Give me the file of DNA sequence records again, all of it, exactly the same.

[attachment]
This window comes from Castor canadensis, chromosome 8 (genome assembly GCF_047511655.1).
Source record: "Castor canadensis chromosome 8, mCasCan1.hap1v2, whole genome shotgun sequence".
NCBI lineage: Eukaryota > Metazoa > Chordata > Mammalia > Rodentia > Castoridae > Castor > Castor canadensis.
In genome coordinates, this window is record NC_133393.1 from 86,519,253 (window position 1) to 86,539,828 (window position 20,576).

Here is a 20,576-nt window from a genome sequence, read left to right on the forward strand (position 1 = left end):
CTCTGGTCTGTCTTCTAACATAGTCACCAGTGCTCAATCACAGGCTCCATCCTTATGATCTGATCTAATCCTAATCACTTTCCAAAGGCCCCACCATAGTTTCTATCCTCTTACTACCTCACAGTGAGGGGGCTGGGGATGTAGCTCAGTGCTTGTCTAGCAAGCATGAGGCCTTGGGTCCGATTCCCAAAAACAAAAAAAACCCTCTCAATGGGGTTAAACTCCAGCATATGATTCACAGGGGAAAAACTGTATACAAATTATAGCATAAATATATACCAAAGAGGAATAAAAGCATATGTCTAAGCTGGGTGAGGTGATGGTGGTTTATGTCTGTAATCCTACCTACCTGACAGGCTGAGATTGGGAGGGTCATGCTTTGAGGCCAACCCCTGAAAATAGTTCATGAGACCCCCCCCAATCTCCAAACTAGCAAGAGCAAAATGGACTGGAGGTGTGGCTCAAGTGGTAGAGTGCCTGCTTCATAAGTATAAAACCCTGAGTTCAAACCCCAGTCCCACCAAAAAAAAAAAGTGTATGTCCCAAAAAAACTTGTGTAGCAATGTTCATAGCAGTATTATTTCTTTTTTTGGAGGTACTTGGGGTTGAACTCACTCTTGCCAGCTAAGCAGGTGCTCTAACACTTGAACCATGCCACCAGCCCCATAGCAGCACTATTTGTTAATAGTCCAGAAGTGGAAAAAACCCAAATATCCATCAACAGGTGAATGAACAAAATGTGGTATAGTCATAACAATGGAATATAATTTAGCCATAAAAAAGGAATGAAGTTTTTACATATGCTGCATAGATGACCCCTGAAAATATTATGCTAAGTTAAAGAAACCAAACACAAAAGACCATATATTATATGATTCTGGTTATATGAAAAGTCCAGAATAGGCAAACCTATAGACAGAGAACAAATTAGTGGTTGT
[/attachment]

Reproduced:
This window comes from Castor canadensis, chromosome 8 (genome assembly GCF_047511655.1).
Source record: "Castor canadensis chromosome 8, mCasCan1.hap1v2, whole genome shotgun sequence".
NCBI lineage: Eukaryota > Metazoa > Chordata > Mammalia > Rodentia > Castoridae > Castor > Castor canadensis.
In genome coordinates, this window is record NC_133393.1 from 86,519,253 (window position 1) to 86,539,828 (window position 20,576).

Here is a 20,576-nt window from a genome sequence, read left to right on the forward strand (position 1 = left end):
CTCTGGTCTGTCTTCTAACATAGTCACCAGTGCTCAATCACAGGCTCCATCCTTATGATCTGATCTAATCCTAATCACTTTCCAAAGGCCCCACCATAGTTTCTATCCTCTTACTACCTCACAGTGAGGGGGCTGGGGATGTAGCTCAGTGCTTGTCTAGCAAGCATGAGGCCTTGGGTCCGATTCCCAAAAACAAAAAAAACCCTCTCAATGGGGTTAAACTCCAGCATATGATTCACAGGGGAAAAACTGTATACAAATTATAGCATAAATATATACCAAAGAGGAATAAAAGCATATGTCTAAGCTGGGTGAGGTGATGGTGGTTTATGTCTGTAATCCTACCTACCTGACAGGCTGAGATTGGGAGGGTCATGCTTTGAGGCCAACCCCTGAAAATAGTTCATGAGACCCCCCCCAATCTCCAAACTAGCAAGAGCAAAATGGACTGGAGGTGTGGCTCAAGTGGTAGAGTGCCTGCTTCATAAGTATAAAACCCTGAGTTCAAACCCCAGTCCCACCAAAAAAAAAAAGTGTATGTCCCAAAAAAACTTGTGTAGCAATGTTCATAGCAGTATTATTTCTTTTTTTGGAGGTACTTGGGGTTGAACTCACTCTTGCCAGCTAAGCAGGTGCTCTAACACTTGAACCATGCCACCAGCCCCATAGCAGCACTATTTGTTAATAGTCCAGAAGTGGAAAAAACCCAAATATCCATCAACAGGTGAATGAACAAAATGTGGTATAGTCATAACAATGGAATATAATTTAGCCATAAAAAAGGAATGAAGTTTTTACATATGCTGCATAGATGACCCCTGAAAATATTATGCTAAGTTAAAGAAACCAAACACAAAAGACCATATATTATATGATTCTGGTTATATGAAAAGTCCAGAATAGGCAAACCTATAGACAGAGAACAAATTAGTGGTTGT